Several readers who responded to our recent airport security poll agreed that the U.S. should look to Israel for an example of effective screening procedures. Writes member LSKahn, “[Israeli security officers] interview everyone standing in line for check-in and select [some] for further interviews. That works. When is the last time there was a problem on an Israeli plane?”
But critics have raised objections to the idea, citing the high cost of deploying such labor-intensive procedures at hundreds of airports across the United States and questioning whether this type of screening would lead to racial and religious profiling — and potential civil rights violations. Check out the video below from “The Joy Behar Show,” which features a debate about profiling at U.S. airports:
What do you think — would Israeli airport security strategies work in the U.S.?
–written by Sarah Schlichter
Ever since the TSA introduced its new enhanced pat-downs and full-body scanners we’ve received heaps of e-mails from concerned, confused and angry travelers in response to the changes. Some people just want to vent. (And really, we don’t blame them.) Others flooded us with practical questions about the new state of airport security; a selection of the most common inquires is posted below. While one or two of these questions may seem silly to some readers, keep in mind that half-truths and misinformation proliferate on the Web, and the TSA isn’t exactly known for its stellar public relations. When it comes to enhanced pat-downs and full body scanners, here’s the naked truth:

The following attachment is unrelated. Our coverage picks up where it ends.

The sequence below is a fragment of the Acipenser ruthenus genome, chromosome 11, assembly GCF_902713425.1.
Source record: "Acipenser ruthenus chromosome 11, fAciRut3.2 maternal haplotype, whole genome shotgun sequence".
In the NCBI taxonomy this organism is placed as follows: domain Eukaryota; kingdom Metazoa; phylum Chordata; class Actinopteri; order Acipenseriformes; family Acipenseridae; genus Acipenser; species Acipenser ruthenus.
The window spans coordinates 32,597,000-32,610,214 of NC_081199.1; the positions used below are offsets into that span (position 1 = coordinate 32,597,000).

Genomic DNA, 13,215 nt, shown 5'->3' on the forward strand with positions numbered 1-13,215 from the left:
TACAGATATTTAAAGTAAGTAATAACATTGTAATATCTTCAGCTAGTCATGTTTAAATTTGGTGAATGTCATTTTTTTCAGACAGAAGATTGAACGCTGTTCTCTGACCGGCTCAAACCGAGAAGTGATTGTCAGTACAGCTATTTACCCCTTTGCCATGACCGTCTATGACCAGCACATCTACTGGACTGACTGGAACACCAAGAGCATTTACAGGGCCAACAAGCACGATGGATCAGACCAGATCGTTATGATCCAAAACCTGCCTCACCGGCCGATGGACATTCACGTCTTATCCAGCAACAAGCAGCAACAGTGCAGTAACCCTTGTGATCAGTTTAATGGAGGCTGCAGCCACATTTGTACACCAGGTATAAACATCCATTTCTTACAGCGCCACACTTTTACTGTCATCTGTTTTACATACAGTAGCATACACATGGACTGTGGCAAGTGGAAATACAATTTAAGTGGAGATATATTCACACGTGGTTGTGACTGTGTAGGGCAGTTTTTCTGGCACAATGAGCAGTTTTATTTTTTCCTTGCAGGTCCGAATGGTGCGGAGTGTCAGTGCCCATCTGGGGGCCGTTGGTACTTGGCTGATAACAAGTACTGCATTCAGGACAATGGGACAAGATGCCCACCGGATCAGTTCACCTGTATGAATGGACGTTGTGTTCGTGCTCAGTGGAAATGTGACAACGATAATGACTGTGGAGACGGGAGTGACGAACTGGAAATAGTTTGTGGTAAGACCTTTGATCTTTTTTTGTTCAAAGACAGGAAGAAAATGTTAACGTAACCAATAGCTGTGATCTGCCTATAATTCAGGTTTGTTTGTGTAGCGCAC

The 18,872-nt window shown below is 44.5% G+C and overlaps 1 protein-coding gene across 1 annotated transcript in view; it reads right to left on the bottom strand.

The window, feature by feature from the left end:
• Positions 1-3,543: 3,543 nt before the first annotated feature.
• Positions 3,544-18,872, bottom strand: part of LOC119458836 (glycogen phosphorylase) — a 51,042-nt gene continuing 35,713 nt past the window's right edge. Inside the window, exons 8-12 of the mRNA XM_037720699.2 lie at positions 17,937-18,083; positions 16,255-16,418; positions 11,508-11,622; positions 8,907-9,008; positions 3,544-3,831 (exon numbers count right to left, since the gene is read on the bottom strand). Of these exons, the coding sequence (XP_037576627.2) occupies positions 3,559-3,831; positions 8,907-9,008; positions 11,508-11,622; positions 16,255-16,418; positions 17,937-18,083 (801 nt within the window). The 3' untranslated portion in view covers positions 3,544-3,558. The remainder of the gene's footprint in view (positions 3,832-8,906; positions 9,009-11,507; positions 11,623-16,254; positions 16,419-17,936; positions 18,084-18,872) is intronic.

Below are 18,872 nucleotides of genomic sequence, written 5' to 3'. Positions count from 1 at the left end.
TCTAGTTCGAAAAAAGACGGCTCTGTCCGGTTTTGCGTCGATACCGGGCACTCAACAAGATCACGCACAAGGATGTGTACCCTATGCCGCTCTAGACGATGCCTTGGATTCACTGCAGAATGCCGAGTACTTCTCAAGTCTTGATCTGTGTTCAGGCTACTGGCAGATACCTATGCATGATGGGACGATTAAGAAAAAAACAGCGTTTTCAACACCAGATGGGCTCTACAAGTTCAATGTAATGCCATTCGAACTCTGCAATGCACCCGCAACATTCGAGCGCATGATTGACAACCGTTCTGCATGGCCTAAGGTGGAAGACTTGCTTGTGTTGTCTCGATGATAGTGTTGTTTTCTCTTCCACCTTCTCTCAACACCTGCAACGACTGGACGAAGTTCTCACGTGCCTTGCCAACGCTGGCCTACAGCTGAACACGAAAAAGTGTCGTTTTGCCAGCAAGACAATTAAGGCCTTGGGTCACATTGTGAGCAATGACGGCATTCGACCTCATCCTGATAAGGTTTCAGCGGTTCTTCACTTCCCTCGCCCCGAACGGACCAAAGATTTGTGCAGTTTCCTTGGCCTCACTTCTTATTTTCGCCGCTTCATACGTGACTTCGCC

Q: Just how personal do these security people get?
A: If you opt out of the full body screening, then you will be subject to an “enhanced” pat-down that includes a manual examination conducted by a same-gender officer. Screeners may use the front of their hands to touch any part of your body, including private parts. The screener should announce what he or she is going to do before any action takes place. You may choose to have a traveling companion present during the screening, and you may request a private screening if this makes you more comfortable. The alternative to this is the full body screening.
Q: Can I ask the TSA officer who will be performing my enhanced pat-down if he or she is gay?
A: You are not entitled to information about any TSA officer’s sexual orientation. If you do not wish to be touched, you’re better off going through the full body scanner.
Q: I have a prosthesis, a hip replacement or another kind of medical implant. Will this cause problems when I go through airport security? What should I do?
A: The TSA recommends that travelers bring a medical ID card from their doctors to show to the security officer before stepping into the scanner (this is not a requirement). It’s also recommended that you inform the TSA officer of your medical device. However, be prepared for a pat-down just in case. Remember, you’re entitled to a private screening from a same-gender security officer.
Q: Will everyone know about my breast implants when I go through the new full body scanners?
A: Even if your implants show up on the scanner, no one will see the image of your body except the security officer viewing the readouts from the machine. This officer will be in a booth separate from the screening area. If you are chosen for a pat-down, you have a right to request that it be done in private so other passengers will not be able to watch as it happens.
Q: Are Muslim women subject to full body scans and pat-downs?
A: The rumor that Muslim women are permitted to opt out of both body scans and pat-downs is simply not true. All travelers are subject to full body scans and/or pat-downs at the airports where these security measures are in effect. (Some airports do not have the full body scanners yet.) Travelers who choose to opt out of the full body scan will be subject to a pat-down.
For more information, see Airport Security Q&A and Passenger Rights.